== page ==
Leaders Look for Greatness

Lake Greatness“Bad leaders excuse away greatness; good leaders look for excuses to recognize greatness.”

 

We have all heard it. “John is a good employee, but…” or, “Yes, Susie does a good job and is productive; it is just that sometimes she…”

You can fill in the end with many things, but the end result is that a leader has put a negative spin on someone who was otherwise a good, perhaps even a great employee. Now they have placed doubt in someone else’s mind about that person needlessly.

Bad leaders have a tendency to want to push their employees down in order to feel important. Insecurity, negativity, and feeling threatened are a few of the reasons these leaders feel the need to respond this way. Employees want to shine and be their best but become discouraged and dismayed when they are constantly placed in the “yea but” category.

Good leaders find ways to find greatness and express it out loud and often. They see things, even the smallest of nuggets and have the ability to put them on a showcase for the world to see. The effective leader is constantly building his or her people up. There are not “yea buts” in their language. Their people are rock stars and as a result each one strives to be even better. The more employees shine the more they want to shine.

“All negative comments leave a sticky residue on the one sending the message”

What leaders who excuse away greatness in their people do not understand is that some of that negativity is left on them as well. People see the leader who constantly belittles or downplays their people, as also being less than adequate. The leader believes that their comments are making themselves seem superior; however the opposite is true. To push someone down they must go down with them…and they do.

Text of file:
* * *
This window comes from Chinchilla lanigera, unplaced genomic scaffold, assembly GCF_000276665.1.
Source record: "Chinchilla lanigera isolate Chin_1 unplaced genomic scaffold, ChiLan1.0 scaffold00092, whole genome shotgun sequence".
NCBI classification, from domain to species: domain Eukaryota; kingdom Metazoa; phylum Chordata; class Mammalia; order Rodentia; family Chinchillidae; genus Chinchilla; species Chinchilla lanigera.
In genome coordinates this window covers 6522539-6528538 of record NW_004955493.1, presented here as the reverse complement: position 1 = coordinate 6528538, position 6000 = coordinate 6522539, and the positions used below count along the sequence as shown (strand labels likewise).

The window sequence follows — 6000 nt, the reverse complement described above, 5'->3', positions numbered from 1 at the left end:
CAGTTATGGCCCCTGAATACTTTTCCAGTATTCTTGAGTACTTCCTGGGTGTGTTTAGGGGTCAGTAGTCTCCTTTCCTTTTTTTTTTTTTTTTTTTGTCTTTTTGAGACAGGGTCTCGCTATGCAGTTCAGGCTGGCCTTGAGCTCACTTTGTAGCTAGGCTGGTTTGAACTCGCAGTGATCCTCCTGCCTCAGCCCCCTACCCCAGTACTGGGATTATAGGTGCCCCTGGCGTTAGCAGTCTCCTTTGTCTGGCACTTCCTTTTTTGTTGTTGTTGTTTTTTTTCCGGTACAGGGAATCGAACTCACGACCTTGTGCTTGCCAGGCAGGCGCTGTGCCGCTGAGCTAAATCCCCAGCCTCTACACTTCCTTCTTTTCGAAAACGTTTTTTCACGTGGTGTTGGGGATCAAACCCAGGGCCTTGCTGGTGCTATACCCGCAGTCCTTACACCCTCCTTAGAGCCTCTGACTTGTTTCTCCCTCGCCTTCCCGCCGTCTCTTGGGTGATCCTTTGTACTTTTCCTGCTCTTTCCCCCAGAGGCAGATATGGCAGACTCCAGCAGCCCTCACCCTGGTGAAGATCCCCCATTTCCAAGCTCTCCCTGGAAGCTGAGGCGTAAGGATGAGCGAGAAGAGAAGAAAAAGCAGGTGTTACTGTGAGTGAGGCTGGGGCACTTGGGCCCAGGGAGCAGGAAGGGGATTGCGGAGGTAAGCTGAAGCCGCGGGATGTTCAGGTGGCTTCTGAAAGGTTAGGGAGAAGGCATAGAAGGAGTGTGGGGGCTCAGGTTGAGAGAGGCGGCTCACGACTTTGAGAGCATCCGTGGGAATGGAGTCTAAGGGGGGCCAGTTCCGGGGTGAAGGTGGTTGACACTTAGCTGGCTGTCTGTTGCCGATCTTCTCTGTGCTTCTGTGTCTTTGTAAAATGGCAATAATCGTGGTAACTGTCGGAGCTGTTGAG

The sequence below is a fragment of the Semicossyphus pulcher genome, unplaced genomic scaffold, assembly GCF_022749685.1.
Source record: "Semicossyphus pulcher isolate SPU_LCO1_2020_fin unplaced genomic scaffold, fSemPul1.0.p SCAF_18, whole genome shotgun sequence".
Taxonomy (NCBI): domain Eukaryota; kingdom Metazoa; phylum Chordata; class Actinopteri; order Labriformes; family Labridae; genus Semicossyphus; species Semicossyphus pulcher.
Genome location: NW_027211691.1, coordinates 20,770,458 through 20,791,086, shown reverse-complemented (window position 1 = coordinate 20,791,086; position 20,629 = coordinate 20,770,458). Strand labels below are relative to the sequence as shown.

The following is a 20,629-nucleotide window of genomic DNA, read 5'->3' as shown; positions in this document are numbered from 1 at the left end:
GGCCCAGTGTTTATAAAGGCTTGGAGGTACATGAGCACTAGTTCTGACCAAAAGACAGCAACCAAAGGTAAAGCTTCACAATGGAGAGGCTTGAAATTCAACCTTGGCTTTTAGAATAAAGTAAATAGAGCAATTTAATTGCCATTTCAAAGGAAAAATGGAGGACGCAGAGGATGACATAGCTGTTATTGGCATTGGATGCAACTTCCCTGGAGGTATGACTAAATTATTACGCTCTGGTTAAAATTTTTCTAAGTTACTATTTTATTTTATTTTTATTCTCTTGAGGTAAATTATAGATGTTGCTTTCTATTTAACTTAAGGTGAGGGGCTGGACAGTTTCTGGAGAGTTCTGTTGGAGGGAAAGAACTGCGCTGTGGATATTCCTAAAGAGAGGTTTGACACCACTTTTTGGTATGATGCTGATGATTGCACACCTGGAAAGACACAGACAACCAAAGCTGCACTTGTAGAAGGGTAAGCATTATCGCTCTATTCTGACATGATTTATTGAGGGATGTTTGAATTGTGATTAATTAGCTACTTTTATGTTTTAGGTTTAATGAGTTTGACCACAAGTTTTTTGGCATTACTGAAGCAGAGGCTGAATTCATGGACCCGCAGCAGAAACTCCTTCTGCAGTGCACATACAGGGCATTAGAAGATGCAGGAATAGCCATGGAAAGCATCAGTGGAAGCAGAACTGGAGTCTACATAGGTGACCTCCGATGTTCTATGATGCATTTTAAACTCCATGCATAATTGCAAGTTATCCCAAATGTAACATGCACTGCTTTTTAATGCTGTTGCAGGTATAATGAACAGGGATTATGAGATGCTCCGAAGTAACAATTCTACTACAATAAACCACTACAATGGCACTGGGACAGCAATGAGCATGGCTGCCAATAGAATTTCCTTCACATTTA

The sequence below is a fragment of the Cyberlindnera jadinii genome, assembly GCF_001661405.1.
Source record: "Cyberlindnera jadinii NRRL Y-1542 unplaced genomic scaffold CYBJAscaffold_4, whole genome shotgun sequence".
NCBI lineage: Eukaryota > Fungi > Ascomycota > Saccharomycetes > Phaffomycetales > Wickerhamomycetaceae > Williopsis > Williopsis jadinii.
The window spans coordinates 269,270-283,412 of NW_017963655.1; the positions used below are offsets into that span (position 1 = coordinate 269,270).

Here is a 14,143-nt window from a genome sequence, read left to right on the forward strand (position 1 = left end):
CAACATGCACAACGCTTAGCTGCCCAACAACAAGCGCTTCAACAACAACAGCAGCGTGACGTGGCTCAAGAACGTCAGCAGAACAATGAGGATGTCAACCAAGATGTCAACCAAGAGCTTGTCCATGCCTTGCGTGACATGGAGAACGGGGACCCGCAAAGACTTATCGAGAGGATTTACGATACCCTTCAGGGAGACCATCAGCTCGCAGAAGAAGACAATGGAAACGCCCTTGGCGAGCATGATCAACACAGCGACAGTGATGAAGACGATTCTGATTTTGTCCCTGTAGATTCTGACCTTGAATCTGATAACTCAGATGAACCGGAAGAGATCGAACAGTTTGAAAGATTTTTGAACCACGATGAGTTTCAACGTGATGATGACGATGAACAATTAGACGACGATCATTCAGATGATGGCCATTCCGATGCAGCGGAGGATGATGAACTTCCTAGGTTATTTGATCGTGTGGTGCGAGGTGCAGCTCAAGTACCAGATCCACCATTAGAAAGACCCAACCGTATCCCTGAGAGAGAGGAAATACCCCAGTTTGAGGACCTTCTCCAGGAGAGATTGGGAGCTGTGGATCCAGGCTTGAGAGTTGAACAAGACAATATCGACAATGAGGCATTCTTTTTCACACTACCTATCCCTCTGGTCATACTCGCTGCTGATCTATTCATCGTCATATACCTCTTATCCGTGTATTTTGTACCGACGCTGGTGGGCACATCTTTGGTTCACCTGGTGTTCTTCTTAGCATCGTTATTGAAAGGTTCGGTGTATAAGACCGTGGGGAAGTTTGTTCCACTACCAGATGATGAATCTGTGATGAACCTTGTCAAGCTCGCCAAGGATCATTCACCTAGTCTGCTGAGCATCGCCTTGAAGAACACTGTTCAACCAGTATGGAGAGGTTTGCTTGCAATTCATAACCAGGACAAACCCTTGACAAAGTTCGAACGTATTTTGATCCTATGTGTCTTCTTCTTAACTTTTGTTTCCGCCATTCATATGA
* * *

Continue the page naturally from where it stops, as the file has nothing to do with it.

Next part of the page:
Yet the opposite is true for the leader who always has positive words for their employees. They are seen as great leaders; positive people. The more a leader talks their people up, the more opportunities to move up comes their way. Leaders who lead by criticism generally become bitter because when they minimize others they are minimizing themselves. As a result the critical leader does not get promoted and opportunities don’t come their way creating a vicious cycle of continual sourness exuding from every word and action. People don’t want to be around them and certainly are not going to place them in higher positions of influence.

People are looking for positive people who can build good teams. No one builds good teams who can’t see or communicate the greatness within each member.Good teams become great teams when they are built up with a continual battery of encouragement and positiveness.

Practice saying, “(Insert your employee’s or a colleague’s name here) is great!

Find other positive words to describe your employee and look for opportunities to speak publicly and privately. Stop at the end of the adjective that describes them as being wonderful. Don’t add any “buts” to the sentence. Walk off leaving them as being a great employee in the listener’s mind.

How do you bring out greatness in those around you?

 

 

 

 

 

 

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Bad leaders have a tendency to want to push their employees down in order to feel important. Insecurity, negativity, and feeling threatened are a few of the reasons these leaders feel the need to respond this way.